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Date: Wed, 23 Nov 2016 10:53:20 -0600
From: Tyler Hicks <>
Cc: Roman Fiedler <>,
 St├ęphane Graber <>,
 "Eric W. Biederman" <>
Subject: Security issue in LXC (CVE-2016-8649) with additional Linux kernel

Roman Fiedler from AIT discovered that a malicious root user in an LXC
container can ptrace the connecting lxc-attach process and then
manipulate it.


CVE-2016-8649 was assigned to the issue that allows an attacker inside
of an unprivileged container to use an inherited file descriptor, of the
host's /proc, to access the rest of the host's filesystem via the
openat() family of syscalls. The file descriptor is needed to write to
/proc/<PID>/attr/current or /proc/<PID>/attr/exec to set the
AppArmor/SELinux label of the attached process. The LXC upstream
developers have developed a patch to protect against this attack by only
passing a file descriptor of either the current or exec file itself.

There's also an additional attack where a malicious root user in an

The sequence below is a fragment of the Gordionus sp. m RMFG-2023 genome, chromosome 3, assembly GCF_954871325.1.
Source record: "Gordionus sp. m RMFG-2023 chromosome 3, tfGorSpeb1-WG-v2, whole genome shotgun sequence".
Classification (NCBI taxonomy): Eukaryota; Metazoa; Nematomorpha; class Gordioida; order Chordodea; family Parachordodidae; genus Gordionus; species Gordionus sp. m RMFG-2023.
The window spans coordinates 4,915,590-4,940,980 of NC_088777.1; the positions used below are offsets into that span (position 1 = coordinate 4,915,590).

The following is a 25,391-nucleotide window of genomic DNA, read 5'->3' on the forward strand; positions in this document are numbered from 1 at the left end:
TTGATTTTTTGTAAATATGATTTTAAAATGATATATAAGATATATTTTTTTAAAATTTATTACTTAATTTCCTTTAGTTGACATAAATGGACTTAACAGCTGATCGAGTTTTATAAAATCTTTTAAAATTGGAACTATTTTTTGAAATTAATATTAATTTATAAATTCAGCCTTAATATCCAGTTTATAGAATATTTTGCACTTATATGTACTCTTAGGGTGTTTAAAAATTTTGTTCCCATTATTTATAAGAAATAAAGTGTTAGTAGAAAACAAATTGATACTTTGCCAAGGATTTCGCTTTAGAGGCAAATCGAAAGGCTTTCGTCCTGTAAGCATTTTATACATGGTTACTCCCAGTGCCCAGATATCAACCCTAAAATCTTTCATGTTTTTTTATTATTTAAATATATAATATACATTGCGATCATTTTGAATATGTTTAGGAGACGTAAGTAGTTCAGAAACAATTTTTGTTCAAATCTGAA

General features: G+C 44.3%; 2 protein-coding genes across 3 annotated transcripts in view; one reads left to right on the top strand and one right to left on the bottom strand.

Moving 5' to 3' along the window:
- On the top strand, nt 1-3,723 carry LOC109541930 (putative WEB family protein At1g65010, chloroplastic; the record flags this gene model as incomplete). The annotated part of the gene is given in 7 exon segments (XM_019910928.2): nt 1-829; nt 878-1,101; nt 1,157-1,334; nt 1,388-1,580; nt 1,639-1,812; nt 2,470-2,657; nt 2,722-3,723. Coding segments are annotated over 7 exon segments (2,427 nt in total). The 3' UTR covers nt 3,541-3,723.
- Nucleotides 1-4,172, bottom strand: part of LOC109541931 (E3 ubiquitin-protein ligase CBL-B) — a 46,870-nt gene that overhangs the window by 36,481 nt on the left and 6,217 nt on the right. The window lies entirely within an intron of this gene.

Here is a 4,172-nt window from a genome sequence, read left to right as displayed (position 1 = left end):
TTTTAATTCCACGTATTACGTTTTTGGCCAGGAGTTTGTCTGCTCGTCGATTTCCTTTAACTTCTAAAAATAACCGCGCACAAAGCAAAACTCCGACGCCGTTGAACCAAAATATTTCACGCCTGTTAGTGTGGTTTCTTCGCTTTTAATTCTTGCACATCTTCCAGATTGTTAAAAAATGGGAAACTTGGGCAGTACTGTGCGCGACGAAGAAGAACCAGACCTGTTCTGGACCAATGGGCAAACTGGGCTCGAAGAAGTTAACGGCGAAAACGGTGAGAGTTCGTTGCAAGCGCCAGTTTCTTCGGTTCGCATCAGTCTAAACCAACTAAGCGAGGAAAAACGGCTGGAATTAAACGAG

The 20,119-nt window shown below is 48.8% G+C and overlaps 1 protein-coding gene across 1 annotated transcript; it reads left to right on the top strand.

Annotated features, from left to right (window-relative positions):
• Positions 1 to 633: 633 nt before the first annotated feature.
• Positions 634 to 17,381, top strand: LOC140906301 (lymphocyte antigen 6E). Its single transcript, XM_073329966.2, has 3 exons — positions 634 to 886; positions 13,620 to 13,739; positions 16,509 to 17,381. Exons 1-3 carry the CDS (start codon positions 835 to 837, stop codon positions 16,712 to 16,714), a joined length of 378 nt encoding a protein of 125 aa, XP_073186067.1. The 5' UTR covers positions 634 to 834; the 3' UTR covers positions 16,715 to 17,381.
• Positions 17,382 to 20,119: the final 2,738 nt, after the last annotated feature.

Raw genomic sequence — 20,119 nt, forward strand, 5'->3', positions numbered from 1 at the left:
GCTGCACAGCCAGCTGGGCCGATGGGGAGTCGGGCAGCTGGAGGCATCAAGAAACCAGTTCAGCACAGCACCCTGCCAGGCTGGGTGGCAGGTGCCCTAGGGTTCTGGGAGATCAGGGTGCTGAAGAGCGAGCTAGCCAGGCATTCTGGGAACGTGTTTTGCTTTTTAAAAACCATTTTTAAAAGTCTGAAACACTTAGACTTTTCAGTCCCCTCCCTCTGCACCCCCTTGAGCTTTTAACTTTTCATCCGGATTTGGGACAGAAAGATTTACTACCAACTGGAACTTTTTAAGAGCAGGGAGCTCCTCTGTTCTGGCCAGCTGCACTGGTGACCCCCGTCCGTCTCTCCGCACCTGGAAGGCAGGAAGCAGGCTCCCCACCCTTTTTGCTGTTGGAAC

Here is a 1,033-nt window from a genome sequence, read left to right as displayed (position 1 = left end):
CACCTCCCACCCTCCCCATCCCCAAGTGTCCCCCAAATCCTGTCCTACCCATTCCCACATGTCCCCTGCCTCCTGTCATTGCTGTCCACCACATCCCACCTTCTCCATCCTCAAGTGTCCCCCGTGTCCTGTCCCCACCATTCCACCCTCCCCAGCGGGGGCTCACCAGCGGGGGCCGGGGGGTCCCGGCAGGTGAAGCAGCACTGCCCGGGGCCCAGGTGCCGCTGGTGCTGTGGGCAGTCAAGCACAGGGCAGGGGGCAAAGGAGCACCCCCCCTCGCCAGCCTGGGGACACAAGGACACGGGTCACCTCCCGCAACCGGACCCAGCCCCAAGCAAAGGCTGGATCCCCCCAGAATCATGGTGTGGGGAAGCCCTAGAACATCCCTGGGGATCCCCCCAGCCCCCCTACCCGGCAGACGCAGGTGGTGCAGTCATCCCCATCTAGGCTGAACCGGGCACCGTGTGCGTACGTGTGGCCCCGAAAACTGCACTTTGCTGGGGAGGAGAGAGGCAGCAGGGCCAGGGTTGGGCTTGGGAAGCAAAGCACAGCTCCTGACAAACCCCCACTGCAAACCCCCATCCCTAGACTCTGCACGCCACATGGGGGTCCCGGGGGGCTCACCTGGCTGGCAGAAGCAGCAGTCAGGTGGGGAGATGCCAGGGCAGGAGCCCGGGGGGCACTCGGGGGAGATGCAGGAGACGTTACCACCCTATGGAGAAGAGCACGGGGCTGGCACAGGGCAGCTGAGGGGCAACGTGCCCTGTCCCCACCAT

unprivileged container can ptrace the connecting lxc-attach process and
bypass the AppArmor/SELinux confinement completely and/or prevent
lxc-attach from dropping privileges (privileges equal to the user that
initial ran lxc-attach). To fix that issue, a kernel patch is needed to
prevent such a ptrace operation. The LXC upstream developers report that
the following patch from Eric Biederman prevents this attack:

The kernel patch has not yet been merged and, as far as I know, is not
associated with any CVE. The Ubuntu Kernel team reports that it fixes
the disputed CVE-2015-8709, in addition to the issue described above,
but I do not believe that they are the same issue.

I'm not sure if a CVE should be assigned for this kernel issue. At
this point, I don't understand the full impact of that kernel change
well enough to put together a meaningful CVE request. Suggestions/ideas
are welcome.

The LXC fix for CVE-2016-8649 that withholds the /proc fd from the
connecting lxc-attach process mitigates the kernel issue in that it,
even though the malicious root user in the container can bypass MAC
confinement and/or prevent privilege dropping, there's no obvious way to
access or modify the host filesystem.


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